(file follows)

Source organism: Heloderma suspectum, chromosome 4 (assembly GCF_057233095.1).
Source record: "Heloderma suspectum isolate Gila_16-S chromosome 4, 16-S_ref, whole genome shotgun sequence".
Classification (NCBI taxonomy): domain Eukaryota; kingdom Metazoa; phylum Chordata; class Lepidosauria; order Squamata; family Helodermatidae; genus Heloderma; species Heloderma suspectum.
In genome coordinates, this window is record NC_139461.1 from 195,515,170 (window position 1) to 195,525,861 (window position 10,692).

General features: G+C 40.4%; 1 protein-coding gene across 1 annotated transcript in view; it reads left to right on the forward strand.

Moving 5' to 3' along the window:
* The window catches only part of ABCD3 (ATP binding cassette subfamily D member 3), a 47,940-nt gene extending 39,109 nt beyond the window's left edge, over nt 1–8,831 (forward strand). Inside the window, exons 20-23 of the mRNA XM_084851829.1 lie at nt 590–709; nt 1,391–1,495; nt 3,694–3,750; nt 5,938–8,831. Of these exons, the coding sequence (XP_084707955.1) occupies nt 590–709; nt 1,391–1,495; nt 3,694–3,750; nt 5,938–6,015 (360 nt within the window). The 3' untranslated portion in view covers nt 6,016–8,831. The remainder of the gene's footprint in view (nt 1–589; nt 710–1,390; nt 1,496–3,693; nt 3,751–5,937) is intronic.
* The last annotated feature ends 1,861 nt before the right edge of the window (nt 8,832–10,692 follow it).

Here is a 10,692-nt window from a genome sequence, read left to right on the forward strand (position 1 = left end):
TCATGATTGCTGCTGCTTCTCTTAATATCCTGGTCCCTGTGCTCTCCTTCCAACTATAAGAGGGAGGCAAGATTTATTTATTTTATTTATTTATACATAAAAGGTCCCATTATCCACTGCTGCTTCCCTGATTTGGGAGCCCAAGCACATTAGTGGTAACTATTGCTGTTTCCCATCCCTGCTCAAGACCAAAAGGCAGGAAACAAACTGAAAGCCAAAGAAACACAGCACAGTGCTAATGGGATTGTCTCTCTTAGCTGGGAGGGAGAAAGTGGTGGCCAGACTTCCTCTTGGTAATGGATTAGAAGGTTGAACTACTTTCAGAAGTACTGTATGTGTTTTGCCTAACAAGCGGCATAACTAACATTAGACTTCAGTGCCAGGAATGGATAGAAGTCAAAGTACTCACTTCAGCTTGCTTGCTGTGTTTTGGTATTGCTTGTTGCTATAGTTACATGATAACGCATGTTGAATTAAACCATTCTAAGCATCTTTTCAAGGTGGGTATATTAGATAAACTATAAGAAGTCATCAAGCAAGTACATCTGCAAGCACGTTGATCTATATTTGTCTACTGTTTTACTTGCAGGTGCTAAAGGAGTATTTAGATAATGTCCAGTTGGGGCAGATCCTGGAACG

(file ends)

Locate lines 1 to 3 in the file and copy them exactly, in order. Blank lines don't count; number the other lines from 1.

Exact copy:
Source organism: Heloderma suspectum, chromosome 4 (assembly GCF_057233095.1).
Source record: "Heloderma suspectum isolate Gila_16-S chromosome 4, 16-S_ref, whole genome shotgun sequence".
Classification (NCBI taxonomy): domain Eukaryota; kingdom Metazoa; phylum Chordata; class Lepidosauria; order Squamata; family Helodermatidae; genus Heloderma; species Heloderma suspectum.